New Blog Location

A decade or so ago, when my blog hosting company was purchased by Google, I don’t recall being alarmed. They assured me that they wouldn’t be evil. Alas, for the good old days!

As Google has shed their concern about avoiding evil, I’ve been pondering moving away from them. There were two factors that finally pushed me to go.  One was the lack of control over the platform, which interferes with making posts about whatever hack pact I flirt with completing. I couldn’t post my javascript stuff at all. I couldn’t use my favourite music font. The final annoyance was that I couldn’t post my new PD patches with WebPD. Unfortunately, it turns out they don’t actually run with WebPD, but anyway…

The other day, I clicked a link to find out the origin of the slang term ‘on fleek’, which took me to those well known connoisseurs of youth culture, the New York Times. I can’t tell you if their article was good or bad, as I was unable to read it. They greyed out all of their text, pending my filling out a short survey that wanted my medical history. If I had disclosed to Google surverys whether or not I have high blood pressure or diabetes, I might be able to awkwardly use slang like a 39 year old who read about the term in the NYT. Instead, I tried clicking the opt-out link, which failed to work. And that was the moment that pushed me over the edge.

I’m not exactly happy about how google analytics tracks me around the web (which they do, to me and you – with the help of website owners, they know almost everything we click on). But trying to coerce me to disclose private medical history is a step too far. My medical records are private, protected sensitive data in both the US and the EU. They have no right to know and no right to ask. If I had disclosed, they would certainly share that information with advertisers and other interested parties, something that medical privacy laws were expressly written to prevent.  Screw that.

So my new plan is to stop handing all of my data to Google. Step one, the easiest step, is to move my blog. WordPress is extremely easy to use. This is my domain and my server and I can use whatever fonts I want!

The next step is dropping Gmail. Unlike most other email providers, Google does not just deliver your email, but they also hand over keywords to advertisers. Have you ever wondered how it is that you exchange some emails about maybe buying an inflatible raft (or whatever) and then suddenly see a bunch of banner ads about rafts for sale? That’s because Google read your email. Indeed, so many people have gmail accounts, that google is likely to be reading your email even if you don’t use them.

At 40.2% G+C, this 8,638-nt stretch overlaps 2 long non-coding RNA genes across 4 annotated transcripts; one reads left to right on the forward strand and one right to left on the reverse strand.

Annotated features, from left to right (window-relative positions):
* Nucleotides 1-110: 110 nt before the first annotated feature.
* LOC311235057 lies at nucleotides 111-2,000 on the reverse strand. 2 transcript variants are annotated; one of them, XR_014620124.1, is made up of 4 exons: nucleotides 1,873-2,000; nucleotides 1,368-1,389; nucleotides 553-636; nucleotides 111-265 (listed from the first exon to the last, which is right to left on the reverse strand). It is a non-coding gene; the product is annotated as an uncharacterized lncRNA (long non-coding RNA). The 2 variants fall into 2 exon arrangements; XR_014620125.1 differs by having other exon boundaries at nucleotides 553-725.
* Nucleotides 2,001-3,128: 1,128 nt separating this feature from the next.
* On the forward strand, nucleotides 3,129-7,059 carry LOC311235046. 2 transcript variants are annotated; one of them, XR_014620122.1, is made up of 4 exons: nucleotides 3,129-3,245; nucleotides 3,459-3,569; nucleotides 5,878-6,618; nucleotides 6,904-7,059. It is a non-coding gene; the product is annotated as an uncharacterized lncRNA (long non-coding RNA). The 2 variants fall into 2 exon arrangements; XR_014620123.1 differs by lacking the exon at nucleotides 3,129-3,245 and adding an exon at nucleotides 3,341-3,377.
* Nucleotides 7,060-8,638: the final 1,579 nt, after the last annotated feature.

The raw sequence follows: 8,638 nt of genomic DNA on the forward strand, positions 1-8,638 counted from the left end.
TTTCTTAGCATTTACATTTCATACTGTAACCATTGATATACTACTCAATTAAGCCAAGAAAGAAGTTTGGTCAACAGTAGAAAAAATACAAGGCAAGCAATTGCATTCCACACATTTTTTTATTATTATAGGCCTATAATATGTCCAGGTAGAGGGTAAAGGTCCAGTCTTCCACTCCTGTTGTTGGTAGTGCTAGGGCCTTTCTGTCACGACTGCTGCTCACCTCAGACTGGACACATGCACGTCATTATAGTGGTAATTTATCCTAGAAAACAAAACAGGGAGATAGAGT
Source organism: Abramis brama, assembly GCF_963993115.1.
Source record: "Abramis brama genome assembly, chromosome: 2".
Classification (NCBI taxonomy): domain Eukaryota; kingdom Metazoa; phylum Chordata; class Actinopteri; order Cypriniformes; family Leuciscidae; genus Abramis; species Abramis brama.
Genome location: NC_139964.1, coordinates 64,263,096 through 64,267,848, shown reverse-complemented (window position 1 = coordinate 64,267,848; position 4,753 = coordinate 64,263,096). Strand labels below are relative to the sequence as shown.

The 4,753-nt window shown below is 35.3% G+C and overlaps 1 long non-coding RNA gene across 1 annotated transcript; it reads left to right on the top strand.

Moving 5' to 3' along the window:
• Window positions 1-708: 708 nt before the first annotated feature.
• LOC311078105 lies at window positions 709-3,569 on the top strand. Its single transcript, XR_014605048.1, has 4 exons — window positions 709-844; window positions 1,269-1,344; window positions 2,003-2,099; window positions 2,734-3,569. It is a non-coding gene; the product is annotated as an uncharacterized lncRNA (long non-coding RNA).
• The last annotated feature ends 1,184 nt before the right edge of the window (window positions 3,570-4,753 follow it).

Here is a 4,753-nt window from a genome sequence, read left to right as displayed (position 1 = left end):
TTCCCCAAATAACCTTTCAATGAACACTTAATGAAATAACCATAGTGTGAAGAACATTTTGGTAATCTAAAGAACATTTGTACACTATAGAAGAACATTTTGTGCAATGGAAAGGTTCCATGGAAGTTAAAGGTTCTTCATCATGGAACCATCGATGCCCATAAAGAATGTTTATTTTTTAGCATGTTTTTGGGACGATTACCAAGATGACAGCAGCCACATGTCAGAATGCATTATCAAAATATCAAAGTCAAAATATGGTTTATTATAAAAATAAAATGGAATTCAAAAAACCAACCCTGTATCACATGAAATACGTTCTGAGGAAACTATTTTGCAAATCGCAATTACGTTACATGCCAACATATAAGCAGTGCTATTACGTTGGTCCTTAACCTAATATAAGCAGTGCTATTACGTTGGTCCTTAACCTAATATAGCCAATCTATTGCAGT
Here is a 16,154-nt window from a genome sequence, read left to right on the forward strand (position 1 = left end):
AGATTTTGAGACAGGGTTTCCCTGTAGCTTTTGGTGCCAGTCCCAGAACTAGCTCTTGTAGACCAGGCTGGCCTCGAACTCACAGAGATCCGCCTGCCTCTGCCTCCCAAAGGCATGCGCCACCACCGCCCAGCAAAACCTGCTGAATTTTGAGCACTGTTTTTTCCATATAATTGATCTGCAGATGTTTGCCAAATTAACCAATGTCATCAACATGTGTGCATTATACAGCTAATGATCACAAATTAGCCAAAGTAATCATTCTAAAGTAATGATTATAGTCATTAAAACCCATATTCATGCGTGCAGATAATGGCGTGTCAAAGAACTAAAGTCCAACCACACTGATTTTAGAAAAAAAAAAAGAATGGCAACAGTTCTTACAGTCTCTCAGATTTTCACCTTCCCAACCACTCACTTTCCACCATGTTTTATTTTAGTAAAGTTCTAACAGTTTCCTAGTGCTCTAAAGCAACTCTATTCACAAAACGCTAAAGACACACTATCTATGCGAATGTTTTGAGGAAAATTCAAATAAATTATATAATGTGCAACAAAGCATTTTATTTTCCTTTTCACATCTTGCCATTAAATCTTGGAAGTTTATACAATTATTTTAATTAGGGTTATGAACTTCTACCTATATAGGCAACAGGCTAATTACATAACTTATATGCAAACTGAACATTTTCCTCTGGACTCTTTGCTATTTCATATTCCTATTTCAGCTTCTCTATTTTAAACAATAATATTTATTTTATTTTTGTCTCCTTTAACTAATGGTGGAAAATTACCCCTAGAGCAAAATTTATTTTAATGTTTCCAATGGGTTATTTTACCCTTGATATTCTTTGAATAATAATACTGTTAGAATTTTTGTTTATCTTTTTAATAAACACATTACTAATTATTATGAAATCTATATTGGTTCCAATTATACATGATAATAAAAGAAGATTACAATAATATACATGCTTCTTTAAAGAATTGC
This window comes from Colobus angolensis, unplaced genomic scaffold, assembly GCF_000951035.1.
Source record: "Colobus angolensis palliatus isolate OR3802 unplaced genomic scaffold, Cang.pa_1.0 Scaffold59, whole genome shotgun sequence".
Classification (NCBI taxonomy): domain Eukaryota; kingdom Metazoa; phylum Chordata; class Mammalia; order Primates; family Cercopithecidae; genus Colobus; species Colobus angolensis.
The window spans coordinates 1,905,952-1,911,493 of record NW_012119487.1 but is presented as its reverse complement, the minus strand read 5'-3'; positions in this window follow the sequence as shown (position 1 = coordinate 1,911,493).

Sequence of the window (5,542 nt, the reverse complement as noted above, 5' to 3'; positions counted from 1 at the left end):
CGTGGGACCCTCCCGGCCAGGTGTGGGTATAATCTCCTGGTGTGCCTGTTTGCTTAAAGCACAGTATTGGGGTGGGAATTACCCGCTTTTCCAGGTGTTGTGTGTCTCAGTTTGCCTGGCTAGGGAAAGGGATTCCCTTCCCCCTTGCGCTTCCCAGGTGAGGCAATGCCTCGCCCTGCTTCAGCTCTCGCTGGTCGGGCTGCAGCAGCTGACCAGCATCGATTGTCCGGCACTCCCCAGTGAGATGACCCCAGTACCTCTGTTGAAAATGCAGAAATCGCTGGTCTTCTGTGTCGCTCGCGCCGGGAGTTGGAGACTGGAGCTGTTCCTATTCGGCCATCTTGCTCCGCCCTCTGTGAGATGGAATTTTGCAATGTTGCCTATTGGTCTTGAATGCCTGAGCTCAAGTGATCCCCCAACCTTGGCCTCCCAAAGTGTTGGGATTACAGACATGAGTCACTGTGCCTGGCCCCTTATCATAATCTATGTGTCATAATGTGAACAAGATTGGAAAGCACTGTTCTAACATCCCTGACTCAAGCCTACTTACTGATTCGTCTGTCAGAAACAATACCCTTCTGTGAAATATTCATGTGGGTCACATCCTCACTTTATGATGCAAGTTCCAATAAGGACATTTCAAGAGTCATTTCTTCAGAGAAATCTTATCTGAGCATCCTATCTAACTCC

The widespread gmail usage also creates additional issues for users. Many people are confused about their email address and keeping giving out mine when signing up for stuff.  When I briefly signed up for whatsapp, somebody already had an account with my email address.  A lot of app developers seem to have given up even providing a mechanism to get them to stop spamming you with somebody else’s email notifications.  And, indeed, as a related issue, if some other person mistypes or misspells my address when trying to contact me, the typo is likely to actually be an account name for somebody. My would-be correspondent doesn’t get a bounce message or a reply from a user who is used to seeing things not meant for them. Which is why a publisher texted recently me to find out if I was dropping out of their project, as they’d never heard any replies.

And then, finally, I need to de-google my Android phone. My gmail account does not just have all my email, it has my contacts. I helpfully type in the first name, last name, phone number and address of people I want to keep track of. So if you sign up for some_cool_dude@gmail and think that they might read your email and know you have high cholesterol, but at least they don’t know who you are in real life, well, one of your friends with a Samsung just told them you’re John Smith of 124 Some Street, etc and gave them your phone number.

I used to work on web search many years ago and remember when google was a shiny new company. Even when it was small, a lot of employees there were ‘ex’ NSA spooks. Google was happy to hire them. NSA programmers are really good at search algorithms. Google’s journey from being a really good search engine to a gateway that won’t let you pass without demanding access to extremely sensitive medical data has been very gradual. It was easy to trade a bit of privacy for a lot of convenience, but this, finally, is a step too far.